How to Read College Football Lines
By Loot, NCAA Football Handicapper, Lootmeister.com
College football is a wildly popular form of sports betting that is relatively easy to understand. No human, regardless of how little they know about math, sports wagering, or college football is more than a few minutes from knowing how to read the odds in college football.
The Point-Spread: A good place to start is understanding the point-spread. It’s what makes the world of standard college football betting rotate. In college football betting, it’s not about picking a winner, necessarily. It’s about “covering the spread.” That means we are dealing with point-spreads, which is a handicap of sorts. Anyone who watches college football knows that almost all games involve teams where one team is either a little or very much superior. The point-spread makes the accommodation. Let’s look at an example:
UTEP Miners +42 vs. Alabama Crimson Tide -42
You see the above example, where the point spread is 42. UTEP is plus 42, while Alabama is minus 42. In other words, UTEP at +42 is getting 42 points, while Alabama is giving 42 points. A point-spread is a number given to both teams in a game. The number is the same, with one team being favored with the minus-sign (Alabama), while the underdog is always shown with a plus sign, with UTEP +42.
Alabama at -42 means they need to win the game by a number exceeding 42 for a bet on them to be considered a winner. UTEP at +42 means you can win the bet if UTEP does anything besides lose the game by 42 or more points. If Alabama wins by exactly 42 points, the bet is a push and all bettors receive back their bet amount. Let’s look at a less-extreme example:
Utah State Aggies -4.5 vs. San Jose State Spartans +4.5
In the above example, the point-spread is 4.5. Utah State is -4.5, which means they are 4.5-point favorites and a bet on them can only win if they prevail by a margin that surpasses 4.5 points. San Jose State is a +4.5 underdog. A winning bet on them will result if San Jose State either wins the game outright or loses by less than 4.5 points. If Utah State wins by a score of 19-14, they cover the spread. If Utah State wins 21-17, San Jose State covers the spread.
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The point-spread is a handicap, of sorts. Both sides of a college football wager made when using a point-spread pay the same, whether you bet the underdog or favorite. The point-spread makes it so both sides of the bet have a theoretically-even chance of winning. When the better team has to win by a certain number of points and the inferior team can lose by a certain number of points, the bet is a heads-or-tails type proposition. There are things you can do to get an edge, but that comes later.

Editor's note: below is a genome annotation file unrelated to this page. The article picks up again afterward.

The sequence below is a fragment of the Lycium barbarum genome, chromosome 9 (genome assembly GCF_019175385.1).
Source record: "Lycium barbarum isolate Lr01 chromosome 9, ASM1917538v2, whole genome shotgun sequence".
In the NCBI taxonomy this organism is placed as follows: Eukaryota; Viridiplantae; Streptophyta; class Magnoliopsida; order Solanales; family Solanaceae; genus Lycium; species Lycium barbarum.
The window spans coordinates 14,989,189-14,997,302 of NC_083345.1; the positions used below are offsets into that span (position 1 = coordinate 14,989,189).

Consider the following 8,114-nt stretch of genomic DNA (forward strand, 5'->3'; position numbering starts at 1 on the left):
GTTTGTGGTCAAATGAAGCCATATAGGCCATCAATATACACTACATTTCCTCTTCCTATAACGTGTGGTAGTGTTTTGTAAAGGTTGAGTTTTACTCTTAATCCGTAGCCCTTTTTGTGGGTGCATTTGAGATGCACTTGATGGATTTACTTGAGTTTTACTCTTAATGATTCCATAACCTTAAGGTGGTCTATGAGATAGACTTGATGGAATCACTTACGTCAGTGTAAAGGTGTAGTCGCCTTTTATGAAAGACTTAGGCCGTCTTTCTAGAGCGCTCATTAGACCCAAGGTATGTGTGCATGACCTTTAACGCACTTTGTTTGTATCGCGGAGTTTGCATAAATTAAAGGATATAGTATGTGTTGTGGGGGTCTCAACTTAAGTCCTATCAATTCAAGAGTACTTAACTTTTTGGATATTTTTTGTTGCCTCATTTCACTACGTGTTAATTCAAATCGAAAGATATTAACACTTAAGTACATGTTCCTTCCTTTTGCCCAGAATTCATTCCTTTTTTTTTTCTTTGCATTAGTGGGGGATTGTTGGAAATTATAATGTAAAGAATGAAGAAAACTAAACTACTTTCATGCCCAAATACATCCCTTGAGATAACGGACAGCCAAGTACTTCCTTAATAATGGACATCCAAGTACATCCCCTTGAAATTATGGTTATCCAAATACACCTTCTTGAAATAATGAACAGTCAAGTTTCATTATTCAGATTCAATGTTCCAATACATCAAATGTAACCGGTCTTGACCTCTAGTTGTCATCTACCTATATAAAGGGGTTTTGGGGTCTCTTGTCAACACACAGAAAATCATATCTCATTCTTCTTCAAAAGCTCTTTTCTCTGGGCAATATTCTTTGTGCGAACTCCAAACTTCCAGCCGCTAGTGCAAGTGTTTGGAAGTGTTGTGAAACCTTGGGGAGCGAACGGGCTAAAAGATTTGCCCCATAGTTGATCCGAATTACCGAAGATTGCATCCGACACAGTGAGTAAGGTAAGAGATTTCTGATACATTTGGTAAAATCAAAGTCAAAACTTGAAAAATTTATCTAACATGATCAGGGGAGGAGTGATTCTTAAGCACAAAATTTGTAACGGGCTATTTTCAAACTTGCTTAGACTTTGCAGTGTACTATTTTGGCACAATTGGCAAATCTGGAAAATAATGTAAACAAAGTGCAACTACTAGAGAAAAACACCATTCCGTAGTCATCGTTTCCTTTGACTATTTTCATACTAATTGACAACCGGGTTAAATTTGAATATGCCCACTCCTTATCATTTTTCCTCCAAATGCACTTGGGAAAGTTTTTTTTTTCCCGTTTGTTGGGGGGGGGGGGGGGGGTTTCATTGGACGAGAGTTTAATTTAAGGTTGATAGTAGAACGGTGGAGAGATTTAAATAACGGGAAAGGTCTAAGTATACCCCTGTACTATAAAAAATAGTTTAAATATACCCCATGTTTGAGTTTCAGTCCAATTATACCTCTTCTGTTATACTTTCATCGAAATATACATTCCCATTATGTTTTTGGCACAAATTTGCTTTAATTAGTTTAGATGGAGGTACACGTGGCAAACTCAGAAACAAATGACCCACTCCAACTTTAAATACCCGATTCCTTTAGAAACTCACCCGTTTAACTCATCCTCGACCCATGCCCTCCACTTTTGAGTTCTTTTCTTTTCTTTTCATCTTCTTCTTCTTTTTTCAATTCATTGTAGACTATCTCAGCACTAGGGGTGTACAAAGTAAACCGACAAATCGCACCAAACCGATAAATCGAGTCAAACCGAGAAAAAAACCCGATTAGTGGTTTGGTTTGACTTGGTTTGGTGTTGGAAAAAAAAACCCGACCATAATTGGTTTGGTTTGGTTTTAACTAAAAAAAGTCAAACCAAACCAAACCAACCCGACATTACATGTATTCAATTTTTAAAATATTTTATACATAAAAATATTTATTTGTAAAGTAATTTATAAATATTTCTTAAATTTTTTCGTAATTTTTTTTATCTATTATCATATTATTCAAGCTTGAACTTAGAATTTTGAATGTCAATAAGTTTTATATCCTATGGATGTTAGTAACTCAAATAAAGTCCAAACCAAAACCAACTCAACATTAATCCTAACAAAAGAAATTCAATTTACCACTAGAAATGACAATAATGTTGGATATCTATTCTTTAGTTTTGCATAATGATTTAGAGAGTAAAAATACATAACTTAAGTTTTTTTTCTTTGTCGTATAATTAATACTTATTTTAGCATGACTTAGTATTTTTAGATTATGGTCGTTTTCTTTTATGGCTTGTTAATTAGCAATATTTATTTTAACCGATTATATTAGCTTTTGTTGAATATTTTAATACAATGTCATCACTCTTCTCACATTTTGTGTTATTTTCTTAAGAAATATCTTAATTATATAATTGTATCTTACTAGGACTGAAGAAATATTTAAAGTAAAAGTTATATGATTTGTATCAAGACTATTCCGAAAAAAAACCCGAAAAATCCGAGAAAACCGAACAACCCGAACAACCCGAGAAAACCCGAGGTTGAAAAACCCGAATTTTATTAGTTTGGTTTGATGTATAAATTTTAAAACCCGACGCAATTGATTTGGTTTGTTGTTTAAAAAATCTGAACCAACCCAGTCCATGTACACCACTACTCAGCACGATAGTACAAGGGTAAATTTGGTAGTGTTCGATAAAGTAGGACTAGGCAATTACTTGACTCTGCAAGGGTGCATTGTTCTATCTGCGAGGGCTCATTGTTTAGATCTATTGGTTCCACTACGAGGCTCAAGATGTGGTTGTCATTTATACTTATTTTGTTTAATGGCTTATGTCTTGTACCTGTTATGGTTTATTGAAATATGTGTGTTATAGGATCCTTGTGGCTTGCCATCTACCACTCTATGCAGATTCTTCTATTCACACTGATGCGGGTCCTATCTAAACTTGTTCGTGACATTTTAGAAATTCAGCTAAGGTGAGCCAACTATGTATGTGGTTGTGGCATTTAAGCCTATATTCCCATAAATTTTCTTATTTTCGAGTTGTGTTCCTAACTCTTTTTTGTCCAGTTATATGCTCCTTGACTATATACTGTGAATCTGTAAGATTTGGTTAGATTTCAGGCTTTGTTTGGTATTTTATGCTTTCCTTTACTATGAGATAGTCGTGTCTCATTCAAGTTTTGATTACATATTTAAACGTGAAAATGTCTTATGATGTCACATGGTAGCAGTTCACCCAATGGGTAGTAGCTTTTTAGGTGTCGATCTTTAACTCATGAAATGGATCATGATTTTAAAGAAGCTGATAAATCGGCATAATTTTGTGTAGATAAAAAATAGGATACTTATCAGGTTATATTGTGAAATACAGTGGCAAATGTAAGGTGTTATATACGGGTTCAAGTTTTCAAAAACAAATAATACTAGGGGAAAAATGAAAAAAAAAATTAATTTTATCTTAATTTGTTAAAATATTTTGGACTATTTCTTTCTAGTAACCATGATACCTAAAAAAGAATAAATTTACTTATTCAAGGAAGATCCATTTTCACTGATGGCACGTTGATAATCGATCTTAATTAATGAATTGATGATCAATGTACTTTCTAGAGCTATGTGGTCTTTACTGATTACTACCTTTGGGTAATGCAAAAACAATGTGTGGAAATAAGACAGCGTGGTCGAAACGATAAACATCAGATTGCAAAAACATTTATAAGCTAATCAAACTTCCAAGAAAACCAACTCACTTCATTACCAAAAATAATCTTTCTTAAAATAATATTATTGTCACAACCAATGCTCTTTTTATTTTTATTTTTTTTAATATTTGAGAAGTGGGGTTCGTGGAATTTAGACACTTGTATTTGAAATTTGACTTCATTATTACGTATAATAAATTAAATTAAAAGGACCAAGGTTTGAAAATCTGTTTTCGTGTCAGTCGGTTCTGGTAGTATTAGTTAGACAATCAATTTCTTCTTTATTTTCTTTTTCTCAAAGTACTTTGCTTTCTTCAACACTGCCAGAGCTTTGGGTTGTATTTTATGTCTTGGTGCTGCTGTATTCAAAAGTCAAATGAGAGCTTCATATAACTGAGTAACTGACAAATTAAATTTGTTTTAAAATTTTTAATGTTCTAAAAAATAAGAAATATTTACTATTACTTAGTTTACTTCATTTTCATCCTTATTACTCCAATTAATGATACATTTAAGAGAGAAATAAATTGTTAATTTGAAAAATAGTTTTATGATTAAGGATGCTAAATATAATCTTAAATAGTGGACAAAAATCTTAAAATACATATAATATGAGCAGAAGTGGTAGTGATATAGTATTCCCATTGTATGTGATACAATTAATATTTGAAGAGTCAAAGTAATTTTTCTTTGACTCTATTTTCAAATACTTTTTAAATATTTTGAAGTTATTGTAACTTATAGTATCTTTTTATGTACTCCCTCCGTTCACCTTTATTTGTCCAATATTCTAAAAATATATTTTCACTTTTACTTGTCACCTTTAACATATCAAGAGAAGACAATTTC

Money Line: Also seen in college football betting is the money line. It’s used in many different ways. One of the major ways is on money line wagering, where you pick the winner of a college football game without a point-spread. The money line is simply a way to express odds. Without a point-spread, odds are used instead. And they are expressed on the money line. Let’s look at an example:
UCLA Bruins -170 vs. USC Trojans +150
Above you see a money line bet. UCLA is favored at -170, with USC a +150 underdog. UCLA at -170 means you must wager $170 for every $100 you hope to win. USC at +150 means you win $150 for every $100 you bet. Whether dealing with point-spreads or money lines in college football betting, always remember that the minus-sign indicates a favorite, with a plus-sign indicating an underdog.
With money lines, a good way to remember how they work is that minus-any-number is how much you must BET to win $100, with plus-any-number being how much you WIN if you bet $100. And the $100 figure is just a reference point to make it easy to fathom the odds. Naturally, you don’t have to bet $100.
You don’t have to make money line bets to experience the money line, as they appear in virtually all forms of betting. Even when making a point-spread bet, we are betting on a money line. We usually have to bet $110 for every $100 we hope to win, which is a -110 betting line. At some books, like 5 Dimes, we can find a -105 betting line, where we only have to bet $105 for every $100 we hope to win. The difference may seem small, but it adds up to huge amounts over the course of an entire season of wagering.
Totals: When you look at a game on a betting sheet, you will see a number next to the listed game. That’s a total--the bookie’s forecast of what the total combined score of both teams will be in a game. Here’s an example:
LSU Tigers vs. Ole Miss Rebels, Total: 58.5
In the above example, the bookie has posted a total of 58.5. Now you simply decide if the combined total score of both teams will go “over” or “under” that number. And like when you make bets against-the-spread, you will usually have to bet this on a -110 line, where you bet $110 for every $100 you hope to win.
It may be a little confusing at first, but it’s really easy to read odds in college football. Like anything that is foreign, it just takes a little time and exposure to learn it.